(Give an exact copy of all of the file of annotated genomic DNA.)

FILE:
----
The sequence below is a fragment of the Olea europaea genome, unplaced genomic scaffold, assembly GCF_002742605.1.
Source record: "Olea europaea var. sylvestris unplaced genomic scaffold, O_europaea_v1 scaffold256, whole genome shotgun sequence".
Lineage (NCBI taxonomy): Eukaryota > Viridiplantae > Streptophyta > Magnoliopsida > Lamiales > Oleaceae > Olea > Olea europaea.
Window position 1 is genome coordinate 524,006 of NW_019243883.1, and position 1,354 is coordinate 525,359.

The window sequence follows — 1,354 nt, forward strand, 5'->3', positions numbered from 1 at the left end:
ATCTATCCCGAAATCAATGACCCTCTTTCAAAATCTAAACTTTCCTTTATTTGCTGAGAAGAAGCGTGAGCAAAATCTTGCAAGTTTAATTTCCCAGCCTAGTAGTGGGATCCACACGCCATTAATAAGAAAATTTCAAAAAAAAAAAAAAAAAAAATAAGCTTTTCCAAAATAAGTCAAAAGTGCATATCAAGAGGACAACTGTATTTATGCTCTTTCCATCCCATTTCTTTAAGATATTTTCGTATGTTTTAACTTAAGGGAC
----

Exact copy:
The sequence below is a fragment of the Olea europaea genome, unplaced genomic scaffold, assembly GCF_002742605.1.
Source record: "Olea europaea var. sylvestris unplaced genomic scaffold, O_europaea_v1 scaffold256, whole genome shotgun sequence".
Lineage (NCBI taxonomy): Eukaryota > Viridiplantae > Streptophyta > Magnoliopsida > Lamiales > Oleaceae > Olea > Olea europaea.
Window position 1 is genome coordinate 524,006 of NW_019243883.1, and position 1,354 is coordinate 525,359.

The window sequence follows — 1,354 nt, forward strand, 5'->3', positions numbered from 1 at the left end:
ATCTATCCCGAAATCAATGACCCTCTTTCAAAATCTAAACTTTCCTTTATTTGCTGAGAAGAAGCGTGAGCAAAATCTTGCAAGTTTAATTTCCCAGCCTAGTAGTGGGATCCACACGCCATTAATAAGAAAATTTCAAAAAAAAAAAAAAAAAAAATAAGCTTTTCCAAAATAAGTCAAAAGTGCATATCAAGAGGACAACTGTATTTATGCTCTTTCCATCCCATTTCTTTAAGATATTTTCGTATGTTTTAACTTAAGGGAC